Etrian Odyssey is a fantastic example of how to create a potentially immersive game within a well-worn genre. It uses the tropes and trappings of old school dungeon-crawlers to effectively draw the player in to its world but also leaves enough of the details up to the player to empower them to adventure further in on their own. The playable characters are all created by the player, and while there is almost no control over the appearance of these characters (each class has only four available portraits, two for each gender, and no alternate colors), there are still mechanics in place to make these characters unique and personal to the player.
The first game takes place in a town next to a giant tree. This tree contains a sprawling forest-dungeon below it, and only a tiny portion of it has been explored. The town’s economy is based on attracting adventurers who then form guilds and explore it. These adventurers purchase goods from the local craftsmen and merchants, and in turn provide new materials for those craftsmen to use. The city’s economy is fueled by the dungeon, so the government has schemes in place to encourage adventurers to go further into the dungeon and bring back more resources for the merchants. Adventurers can also earn payment for bringing back information on monsters and items, as well as completing maps of each floor.
The map-making feature of the game is one of the hallmarks of the series, and is also worth mentioning in the context of player immersion. The bottom screen of the DS features a simple drawing program where you can map out where you have been. In theory this would mean that the player needs to stop every few seconds to add to their map, but the program is simple enough that you can do it without interrupting the flow. You can also make notes about suspicious locations or sources of materials to sell back in town, as well keep track of the dangerous FOEs (ultra-difficult, intelligent monsters that stalk you through each floor and in most cases mean horrible, horrible death if encountered directly). Most of the games Etrian Odyssey takes influence from have featured auto-mapping, but by placing this simple task in the hands of the player, it empowers them to put themselves in the role of the adventurer. What better way to simulate the experience of exploring unknown territory than by actually mapping it?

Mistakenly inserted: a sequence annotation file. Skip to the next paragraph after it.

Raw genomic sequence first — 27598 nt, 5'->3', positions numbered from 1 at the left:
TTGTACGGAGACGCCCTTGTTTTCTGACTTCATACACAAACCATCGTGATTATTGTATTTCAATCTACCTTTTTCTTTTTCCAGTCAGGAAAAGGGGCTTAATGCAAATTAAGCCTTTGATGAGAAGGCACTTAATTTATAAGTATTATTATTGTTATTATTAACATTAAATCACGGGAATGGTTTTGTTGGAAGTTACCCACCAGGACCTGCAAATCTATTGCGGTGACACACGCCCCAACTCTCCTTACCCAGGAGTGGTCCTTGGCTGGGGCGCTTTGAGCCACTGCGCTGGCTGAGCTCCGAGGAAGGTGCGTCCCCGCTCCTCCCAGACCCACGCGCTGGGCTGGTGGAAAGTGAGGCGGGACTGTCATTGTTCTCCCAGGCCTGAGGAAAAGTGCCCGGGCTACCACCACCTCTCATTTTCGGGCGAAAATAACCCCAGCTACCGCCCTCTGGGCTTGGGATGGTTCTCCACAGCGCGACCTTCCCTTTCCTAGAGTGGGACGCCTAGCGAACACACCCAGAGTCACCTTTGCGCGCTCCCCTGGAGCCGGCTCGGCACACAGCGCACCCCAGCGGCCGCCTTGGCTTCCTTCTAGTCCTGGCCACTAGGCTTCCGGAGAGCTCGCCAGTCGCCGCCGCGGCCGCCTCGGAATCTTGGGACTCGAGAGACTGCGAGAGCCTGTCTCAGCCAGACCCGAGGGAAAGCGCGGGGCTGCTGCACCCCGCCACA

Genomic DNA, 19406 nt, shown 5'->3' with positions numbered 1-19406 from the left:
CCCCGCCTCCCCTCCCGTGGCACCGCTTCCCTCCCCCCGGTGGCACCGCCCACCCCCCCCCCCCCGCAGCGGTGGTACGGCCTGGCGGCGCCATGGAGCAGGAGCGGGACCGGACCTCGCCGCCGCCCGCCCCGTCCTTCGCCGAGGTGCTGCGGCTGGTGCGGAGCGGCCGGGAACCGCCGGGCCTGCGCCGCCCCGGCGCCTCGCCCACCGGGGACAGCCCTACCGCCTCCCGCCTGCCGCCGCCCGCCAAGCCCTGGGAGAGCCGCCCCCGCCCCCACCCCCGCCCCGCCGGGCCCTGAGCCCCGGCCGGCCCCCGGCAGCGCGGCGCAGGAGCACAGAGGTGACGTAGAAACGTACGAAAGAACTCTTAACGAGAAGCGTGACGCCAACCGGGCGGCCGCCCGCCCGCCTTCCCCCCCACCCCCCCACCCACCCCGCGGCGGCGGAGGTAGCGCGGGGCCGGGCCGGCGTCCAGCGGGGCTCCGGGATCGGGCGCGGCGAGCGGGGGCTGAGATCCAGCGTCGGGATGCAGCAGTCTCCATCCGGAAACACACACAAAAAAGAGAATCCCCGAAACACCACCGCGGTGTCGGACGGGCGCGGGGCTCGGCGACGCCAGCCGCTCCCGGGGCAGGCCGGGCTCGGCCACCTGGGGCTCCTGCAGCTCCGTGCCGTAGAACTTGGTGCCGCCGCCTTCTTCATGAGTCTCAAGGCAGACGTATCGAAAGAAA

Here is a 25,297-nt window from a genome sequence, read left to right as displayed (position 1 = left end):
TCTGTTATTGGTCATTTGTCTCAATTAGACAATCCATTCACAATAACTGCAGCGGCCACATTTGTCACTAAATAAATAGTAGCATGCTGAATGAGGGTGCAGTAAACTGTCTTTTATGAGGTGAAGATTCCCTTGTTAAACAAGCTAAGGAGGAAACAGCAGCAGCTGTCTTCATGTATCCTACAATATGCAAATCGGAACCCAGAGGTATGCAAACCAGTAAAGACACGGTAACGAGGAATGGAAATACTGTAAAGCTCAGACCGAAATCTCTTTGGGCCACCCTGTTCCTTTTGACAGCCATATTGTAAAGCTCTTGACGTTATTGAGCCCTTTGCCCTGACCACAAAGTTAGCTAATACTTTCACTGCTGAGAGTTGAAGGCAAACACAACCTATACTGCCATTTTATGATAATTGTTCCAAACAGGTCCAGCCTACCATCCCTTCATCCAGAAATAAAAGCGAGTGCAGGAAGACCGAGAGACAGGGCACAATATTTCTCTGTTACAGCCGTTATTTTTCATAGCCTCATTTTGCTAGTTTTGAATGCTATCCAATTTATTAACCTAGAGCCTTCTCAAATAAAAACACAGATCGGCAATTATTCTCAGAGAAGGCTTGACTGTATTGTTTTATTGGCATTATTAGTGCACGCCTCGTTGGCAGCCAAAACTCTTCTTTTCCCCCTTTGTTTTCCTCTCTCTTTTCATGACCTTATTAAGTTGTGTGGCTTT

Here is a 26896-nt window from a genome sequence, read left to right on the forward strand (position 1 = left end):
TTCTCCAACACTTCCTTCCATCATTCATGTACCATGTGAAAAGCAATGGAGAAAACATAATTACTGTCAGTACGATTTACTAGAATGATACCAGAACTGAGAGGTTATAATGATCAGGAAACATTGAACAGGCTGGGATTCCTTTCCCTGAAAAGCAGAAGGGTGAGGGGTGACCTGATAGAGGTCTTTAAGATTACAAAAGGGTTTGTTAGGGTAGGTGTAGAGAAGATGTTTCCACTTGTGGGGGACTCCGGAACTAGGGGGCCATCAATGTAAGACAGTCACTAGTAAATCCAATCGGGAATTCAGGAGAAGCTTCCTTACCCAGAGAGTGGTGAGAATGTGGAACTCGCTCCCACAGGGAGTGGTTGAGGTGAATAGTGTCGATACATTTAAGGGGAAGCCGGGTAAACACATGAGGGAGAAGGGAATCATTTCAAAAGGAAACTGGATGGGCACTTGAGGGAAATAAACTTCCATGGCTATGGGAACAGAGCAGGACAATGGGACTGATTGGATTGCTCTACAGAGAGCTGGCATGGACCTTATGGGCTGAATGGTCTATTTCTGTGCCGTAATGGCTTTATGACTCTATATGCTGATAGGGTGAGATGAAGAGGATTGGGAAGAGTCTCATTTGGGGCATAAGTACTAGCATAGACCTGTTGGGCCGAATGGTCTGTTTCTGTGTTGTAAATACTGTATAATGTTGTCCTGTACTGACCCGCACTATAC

It is also an ass-kickingly difficult series. I’m no rpg neophyte but due to the one-two punch of difficulty and limited time, I’ve never been able to reach the end of any of the games. There are many potential players who would be put off by this difficulty before getting past the second floor of its sprawling dungeon. But this difficulty serves as another method of immersing those who stick with it. There is a real sense of accomplishment from moving forward in the game. Players need both an understanding of the game mechanics and the skill to use it, but luck also plays a large factor. Whether you make it past a difficult FOE through skill or luck, its still the same feeling of success. This sense of accomplishment is surprisingly rare in modern RPGs, where advancement is either a given or linked to endless grinding, and so players who manage to succeed in the game are given another reason to feel connected to the game. They’ve EARNED that connection. Even when I eventually gave up, I still felt I had accomplished something to get as far as I had.